Darius Tahir

See the following -

EHR debacle leads to paper-based care for Coast Guard servicemembers

Darius Tahir | Politico | April 25, 2016

The botched implementation of an electronic health records system sent Coast Guard doctors scurrying to copy digital records onto paper last fall and has disrupted health care for 50,000 active troops and civilian members and their families. Five years after signing a $14 million contract with industry leader Epic Systems, the Coast Guard ended its relationship with the Wisconsin vendor, while recovering just more than $2.2 million from the company. But it couldn’t revert back to its old system, leaving its doctors reliant on paper.

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Epic Systems Feeling Heat Over Interoperability

Darius Tahir | Modern Healthcare | October 1, 2014

Epic Systems' August decision to retain a Washington lobbyist was widely seen as a sign that the leading electronic health-record system vendor is feeling political heat based on the perceived lack of interoperability between its EHR systems and other systems.

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Epic-IBM DoD EHR Modernization Award Bid Making Progress

Kyle Murphy | EHR Intelligence | January 9, 2015

Epic Systems and IBM continue to strengthen their pitch to land the $11-billion Department of Defense (DoD) EHR modernization award  with the formation of an advisory group and continued testing of its proposed EHR technology at a pilot site in West Virginia, according to multiple reports. Read More »

Hurricanes Harvey and Irma Draw the Line - Time for the US to Embrace Open Source Emergency and Disaster Response

For nearly 20 years now the global open source community and applications have been a keystone to disaster relief efforts around the world. The enormous number of disaster relief applications and knowledge that has been developed through all these years, should, and needs to be leveraged in the current crisis. For that reason, Open Health News is starting a series of articles to highlight some of the most important solutions. A substantial portion the open source applications for emergency and disaster response that exist are actually already on the news website in the form of articles and resource pages.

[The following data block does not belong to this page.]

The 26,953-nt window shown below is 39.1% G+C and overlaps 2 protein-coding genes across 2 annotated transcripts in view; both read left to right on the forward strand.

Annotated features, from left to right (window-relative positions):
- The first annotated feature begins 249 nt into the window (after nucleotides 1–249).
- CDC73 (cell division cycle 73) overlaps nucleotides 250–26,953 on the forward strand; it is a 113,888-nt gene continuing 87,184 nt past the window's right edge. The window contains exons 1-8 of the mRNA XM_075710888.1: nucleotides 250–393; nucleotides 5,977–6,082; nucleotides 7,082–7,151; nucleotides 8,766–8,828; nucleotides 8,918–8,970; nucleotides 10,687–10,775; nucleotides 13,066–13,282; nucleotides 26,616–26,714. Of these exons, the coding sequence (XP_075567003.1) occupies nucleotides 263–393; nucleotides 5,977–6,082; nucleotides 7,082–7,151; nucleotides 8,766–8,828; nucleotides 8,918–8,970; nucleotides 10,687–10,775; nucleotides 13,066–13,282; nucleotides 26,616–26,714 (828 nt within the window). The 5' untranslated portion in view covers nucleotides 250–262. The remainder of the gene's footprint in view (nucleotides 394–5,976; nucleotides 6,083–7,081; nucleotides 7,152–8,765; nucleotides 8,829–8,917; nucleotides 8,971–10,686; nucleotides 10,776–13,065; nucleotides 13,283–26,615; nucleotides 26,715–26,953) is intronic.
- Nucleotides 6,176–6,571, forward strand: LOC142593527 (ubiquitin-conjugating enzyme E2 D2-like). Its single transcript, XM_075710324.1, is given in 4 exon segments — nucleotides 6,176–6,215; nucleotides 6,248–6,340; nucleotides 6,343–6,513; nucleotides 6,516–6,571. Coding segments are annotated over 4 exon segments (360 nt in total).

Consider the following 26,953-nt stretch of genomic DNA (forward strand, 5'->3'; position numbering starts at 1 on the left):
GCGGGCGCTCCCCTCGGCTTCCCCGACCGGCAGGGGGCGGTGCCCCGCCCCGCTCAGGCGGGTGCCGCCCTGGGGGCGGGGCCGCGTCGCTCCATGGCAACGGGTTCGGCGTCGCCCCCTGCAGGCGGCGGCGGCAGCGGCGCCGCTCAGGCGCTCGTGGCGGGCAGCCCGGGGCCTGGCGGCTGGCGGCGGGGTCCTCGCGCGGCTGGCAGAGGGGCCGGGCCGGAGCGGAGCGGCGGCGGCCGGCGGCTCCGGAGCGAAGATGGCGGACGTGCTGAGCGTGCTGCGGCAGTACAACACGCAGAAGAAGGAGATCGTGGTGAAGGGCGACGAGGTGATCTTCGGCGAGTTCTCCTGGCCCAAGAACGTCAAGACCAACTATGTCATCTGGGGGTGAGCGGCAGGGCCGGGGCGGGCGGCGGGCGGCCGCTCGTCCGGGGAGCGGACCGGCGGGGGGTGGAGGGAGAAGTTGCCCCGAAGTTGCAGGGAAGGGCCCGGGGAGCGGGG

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IBM, Epic Unveil Advisory Group As They Vie For Big Military EHR Contract

Darius Tahir | Modern Healthcare | January 7, 2015

IBM Corp. and Epic Systems Corp., likely hoping to show why their joint bid should win the Defense Department's $11 billion, 10-year EHR contract, Wednesday unveiled a 17-person group they've assembled to help advise the department and guide it through implementation if they win the work. Read More »

Open Source to the Rescue in Puerto Rico

Darius Tahir and Arthur Allen | Politico | October 16, 2017

This week, a collaboration of private sector companies, the government, and not-for-profits hopes to deliver an EHR system to help Puerto Rico recover from Hurricane Maria, project leader Luis Belen told Morning eHealth's Darius Tahir. Belen, CEO of the non-profit, D.C-based National Health IT Collaborative for the Underserved, has been personally touched by the disaster: two of his aunts died because of the storm. The organization is coordinating with teams from HHS to bring a package of satellite phones, pre-loaded laptops, Amazon cloud storage, and an open-source software, OpenEMR+.

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VA to Employees: Zip your lips

Darius Tahir | Politico | July 27, 2017

VA TO EMPLOYEES — ZIP YOUR LIPS ON EHRs: Some VA IT officials Arthur [Allen] has spoken to this week got emails instructing them to sign a non-disclosure agreement regarding the Cerner deal with the agency. The emails were directed to people who “have been selected to participate in the planning for an electronic health acquisition,” and it prohibits them from discussing “all data, information and software” related to the purchase.

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We've been swindled

Paul Levy | Not Running a Hospital | June 24, 2015

...And the fraud is likely to be compounded.  The next step in the process is a forthcoming Department of Defense procurement of an EHR system to serve the military and its dependents, whether being treated at military healthcare facilities or other facilities in the communities in and around our bases and other military installations. As I understand, there is no language in this multi-billion dollar procurement that would require the vendor chosen to achieve interoperability with those EHRs in community facilities where the government will send its patients--or where they might end up for emergent care...

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